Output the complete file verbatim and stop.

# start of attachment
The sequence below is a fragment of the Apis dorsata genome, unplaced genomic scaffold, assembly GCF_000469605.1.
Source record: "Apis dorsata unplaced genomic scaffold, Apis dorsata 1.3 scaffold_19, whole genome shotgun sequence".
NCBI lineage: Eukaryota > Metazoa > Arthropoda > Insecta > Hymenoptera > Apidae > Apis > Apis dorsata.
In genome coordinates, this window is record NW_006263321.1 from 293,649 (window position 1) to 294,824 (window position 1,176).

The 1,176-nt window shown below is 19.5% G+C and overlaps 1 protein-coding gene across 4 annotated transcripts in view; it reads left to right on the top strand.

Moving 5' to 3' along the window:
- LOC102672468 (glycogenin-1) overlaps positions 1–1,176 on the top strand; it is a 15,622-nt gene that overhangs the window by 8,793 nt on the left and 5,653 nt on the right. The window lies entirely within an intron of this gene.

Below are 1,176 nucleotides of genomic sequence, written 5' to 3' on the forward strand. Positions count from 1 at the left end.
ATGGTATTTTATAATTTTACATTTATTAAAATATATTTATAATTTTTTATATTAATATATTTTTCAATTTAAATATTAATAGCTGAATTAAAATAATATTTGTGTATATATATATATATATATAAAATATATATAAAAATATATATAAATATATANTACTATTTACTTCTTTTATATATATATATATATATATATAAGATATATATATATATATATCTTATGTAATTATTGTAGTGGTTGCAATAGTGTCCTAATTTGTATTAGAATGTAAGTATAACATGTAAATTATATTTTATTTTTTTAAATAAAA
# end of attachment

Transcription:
The sequence below is a fragment of the Apis dorsata genome, unplaced genomic scaffold, assembly GCF_000469605.1.
Source record: "Apis dorsata unplaced genomic scaffold, Apis dorsata 1.3 scaffold_19, whole genome shotgun sequence".
NCBI lineage: Eukaryota > Metazoa > Arthropoda > Insecta > Hymenoptera > Apidae > Apis > Apis dorsata.
In genome coordinates, this window is record NW_006263321.1 from 293,649 (window position 1) to 294,824 (window position 1,176).

The 1,176-nt window shown below is 19.5% G+C and overlaps 1 protein-coding gene across 4 annotated transcripts in view; it reads left to right on the top strand.

Moving 5' to 3' along the window:
- LOC102672468 (glycogenin-1) overlaps positions 1–1,176 on the top strand; it is a 15,622-nt gene that overhangs the window by 8,793 nt on the left and 5,653 nt on the right. The window lies entirely within an intron of this gene.

Below are 1,176 nucleotides of genomic sequence, written 5' to 3' on the forward strand. Positions count from 1 at the left end.
ATGGTATTTTATAATTTTACATTTATTAAAATATATTTATAATTTTTTATATTAATATATTTTTCAATTTAAATATTAATAGCTGAATTAAAATAATATTTGTGTATATATATATATATATATAAAATATATATAAAAATATATATAAATATATANTACTATTTACTTCTTTTATATATATATATATATATATATAAGATATATATATATATATATCTTATGTAATTATTGTAGTGGTTGCAATAGTGTCCTAATTTGTATTAGAATGTAAGTATAACATGTAAATTATATTTTATTTTTTTAAATAAAA